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A change in accounting principle is the term used when a business selects between different generally accepted accounting principles or changes the method with which a principle is applied. Changes can occur within accounting frameworks for either generally accepted accounting principles, or GAAP, or international financial reporting standards, or IFRS. American companies use GAAP.

For investors or other users of financial statements, changes in accounting principles can be confusing to read and understand. The adjustments look very similar to error corrections, which often have negative interpretations. Changing an accounting principle is different from changing an accounting estimate or reporting entity. Accounting principles impact the methods used, whereas an estimate refers to a specific recalculation. An example of a change in accounting principle occurs when a company changes its system of inventory valuation, perhaps moving from LIFO to FIFO.

Recording and Reporting Change in Accounting Principle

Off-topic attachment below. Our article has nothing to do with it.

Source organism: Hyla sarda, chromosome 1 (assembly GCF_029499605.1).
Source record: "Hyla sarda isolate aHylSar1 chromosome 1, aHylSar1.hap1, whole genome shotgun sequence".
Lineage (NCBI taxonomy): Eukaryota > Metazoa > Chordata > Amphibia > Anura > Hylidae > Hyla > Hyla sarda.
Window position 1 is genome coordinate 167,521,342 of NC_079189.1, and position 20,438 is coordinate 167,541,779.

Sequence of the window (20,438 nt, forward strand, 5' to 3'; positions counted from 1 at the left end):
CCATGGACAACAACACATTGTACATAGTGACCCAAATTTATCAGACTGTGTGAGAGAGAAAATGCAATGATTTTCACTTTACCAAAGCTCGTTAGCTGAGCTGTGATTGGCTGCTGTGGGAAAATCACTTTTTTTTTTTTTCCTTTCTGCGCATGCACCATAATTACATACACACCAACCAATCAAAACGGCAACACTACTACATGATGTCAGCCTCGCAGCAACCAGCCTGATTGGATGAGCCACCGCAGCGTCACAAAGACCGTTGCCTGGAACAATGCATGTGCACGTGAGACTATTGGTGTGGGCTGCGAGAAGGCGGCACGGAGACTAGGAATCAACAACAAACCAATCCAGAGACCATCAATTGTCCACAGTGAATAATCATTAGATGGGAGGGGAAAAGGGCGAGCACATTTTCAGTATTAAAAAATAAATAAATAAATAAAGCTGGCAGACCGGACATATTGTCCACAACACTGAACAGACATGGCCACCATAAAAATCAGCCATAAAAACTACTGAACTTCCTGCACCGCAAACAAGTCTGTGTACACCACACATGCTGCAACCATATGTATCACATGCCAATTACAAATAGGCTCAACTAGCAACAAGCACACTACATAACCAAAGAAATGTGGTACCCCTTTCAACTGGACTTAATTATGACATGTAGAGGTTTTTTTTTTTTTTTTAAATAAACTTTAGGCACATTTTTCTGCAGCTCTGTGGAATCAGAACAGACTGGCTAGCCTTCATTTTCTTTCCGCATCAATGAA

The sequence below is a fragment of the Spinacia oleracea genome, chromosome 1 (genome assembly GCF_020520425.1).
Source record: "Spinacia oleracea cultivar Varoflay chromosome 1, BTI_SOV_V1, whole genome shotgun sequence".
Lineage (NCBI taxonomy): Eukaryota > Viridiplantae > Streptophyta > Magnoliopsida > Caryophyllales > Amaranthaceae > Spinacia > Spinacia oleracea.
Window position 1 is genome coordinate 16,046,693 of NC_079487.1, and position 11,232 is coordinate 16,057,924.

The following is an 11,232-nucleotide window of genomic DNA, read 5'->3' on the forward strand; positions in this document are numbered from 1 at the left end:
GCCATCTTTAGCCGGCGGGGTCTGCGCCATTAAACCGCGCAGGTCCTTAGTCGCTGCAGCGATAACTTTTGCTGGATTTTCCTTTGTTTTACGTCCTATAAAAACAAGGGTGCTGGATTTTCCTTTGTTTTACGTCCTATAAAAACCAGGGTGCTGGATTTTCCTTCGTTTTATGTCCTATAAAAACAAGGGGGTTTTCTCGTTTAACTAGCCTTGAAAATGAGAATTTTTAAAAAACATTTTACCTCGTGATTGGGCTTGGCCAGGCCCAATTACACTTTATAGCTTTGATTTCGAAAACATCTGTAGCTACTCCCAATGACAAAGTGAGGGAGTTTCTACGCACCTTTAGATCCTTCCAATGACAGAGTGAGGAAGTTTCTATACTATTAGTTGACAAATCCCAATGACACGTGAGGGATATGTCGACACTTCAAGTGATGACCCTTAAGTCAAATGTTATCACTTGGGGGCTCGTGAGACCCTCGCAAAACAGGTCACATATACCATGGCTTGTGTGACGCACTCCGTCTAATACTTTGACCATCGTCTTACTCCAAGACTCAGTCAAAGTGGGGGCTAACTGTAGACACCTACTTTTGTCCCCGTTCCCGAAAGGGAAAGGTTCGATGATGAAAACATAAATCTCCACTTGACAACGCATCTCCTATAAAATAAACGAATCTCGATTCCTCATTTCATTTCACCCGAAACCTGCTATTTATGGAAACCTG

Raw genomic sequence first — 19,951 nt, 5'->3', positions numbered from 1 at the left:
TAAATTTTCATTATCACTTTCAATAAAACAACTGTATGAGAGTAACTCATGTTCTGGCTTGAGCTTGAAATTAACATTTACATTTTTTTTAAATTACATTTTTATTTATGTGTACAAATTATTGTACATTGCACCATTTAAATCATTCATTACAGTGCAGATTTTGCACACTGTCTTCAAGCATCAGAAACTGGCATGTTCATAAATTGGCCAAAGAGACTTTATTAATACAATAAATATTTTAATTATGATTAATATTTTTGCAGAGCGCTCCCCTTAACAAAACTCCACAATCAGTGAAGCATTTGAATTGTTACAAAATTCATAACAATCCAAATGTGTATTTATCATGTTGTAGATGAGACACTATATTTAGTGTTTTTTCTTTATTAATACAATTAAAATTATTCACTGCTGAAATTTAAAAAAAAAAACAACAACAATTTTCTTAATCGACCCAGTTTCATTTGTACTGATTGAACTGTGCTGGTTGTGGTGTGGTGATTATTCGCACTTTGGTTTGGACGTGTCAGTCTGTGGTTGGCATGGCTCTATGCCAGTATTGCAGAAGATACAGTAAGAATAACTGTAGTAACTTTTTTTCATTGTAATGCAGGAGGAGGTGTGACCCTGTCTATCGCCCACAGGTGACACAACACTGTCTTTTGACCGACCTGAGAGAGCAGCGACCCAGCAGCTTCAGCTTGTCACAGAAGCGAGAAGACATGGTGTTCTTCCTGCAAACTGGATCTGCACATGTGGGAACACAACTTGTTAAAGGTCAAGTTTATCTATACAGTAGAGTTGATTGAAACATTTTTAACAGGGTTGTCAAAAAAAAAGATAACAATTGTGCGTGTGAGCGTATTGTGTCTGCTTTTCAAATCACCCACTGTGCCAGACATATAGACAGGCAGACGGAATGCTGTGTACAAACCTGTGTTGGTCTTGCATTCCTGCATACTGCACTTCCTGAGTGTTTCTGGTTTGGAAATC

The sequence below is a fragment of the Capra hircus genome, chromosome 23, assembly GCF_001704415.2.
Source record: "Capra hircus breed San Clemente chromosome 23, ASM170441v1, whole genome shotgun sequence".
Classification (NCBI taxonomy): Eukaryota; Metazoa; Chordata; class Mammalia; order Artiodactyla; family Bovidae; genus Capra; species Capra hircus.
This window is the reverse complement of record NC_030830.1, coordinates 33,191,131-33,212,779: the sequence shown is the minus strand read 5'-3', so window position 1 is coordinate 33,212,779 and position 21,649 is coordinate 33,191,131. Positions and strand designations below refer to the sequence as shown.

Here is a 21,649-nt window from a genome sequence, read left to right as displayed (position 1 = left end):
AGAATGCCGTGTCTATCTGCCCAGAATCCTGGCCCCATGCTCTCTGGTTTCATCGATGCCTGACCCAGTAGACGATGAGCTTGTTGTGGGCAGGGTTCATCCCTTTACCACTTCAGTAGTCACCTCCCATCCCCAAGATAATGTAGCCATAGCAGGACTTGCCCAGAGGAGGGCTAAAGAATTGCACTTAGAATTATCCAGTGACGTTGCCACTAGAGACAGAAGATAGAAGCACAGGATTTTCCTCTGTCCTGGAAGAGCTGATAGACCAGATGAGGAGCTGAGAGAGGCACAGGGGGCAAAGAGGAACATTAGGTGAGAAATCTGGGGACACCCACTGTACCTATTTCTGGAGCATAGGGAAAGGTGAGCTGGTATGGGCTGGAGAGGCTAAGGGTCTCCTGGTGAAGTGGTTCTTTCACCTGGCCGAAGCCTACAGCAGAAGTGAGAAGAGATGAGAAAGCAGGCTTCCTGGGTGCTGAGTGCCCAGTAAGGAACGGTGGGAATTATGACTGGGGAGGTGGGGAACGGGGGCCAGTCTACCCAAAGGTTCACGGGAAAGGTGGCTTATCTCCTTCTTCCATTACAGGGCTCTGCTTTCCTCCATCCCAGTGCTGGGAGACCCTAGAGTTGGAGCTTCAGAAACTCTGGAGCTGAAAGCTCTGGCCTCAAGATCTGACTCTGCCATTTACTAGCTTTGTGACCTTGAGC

Whenever a change in principle is made by a company, the company must retrospectively apply the change to all prior reporting periods, as if the new principle had always been in place, unless it is impractical to do so. This is known as "restating." Keep in mind that these requirements only impact direct effects, not indirect effects.

If the adoption of a new accounting principle results in a material change in an asset or liability, the adjustment must be reported to the retained earnings' opening balance. Additionally, the nature of any change in accounting principle must be disclosed in the footnotes of financial statements, along with the rationale used to justify the change. The FASB issues statements about accounting changes and error corrections that detail how to reflect changes in financial reports.

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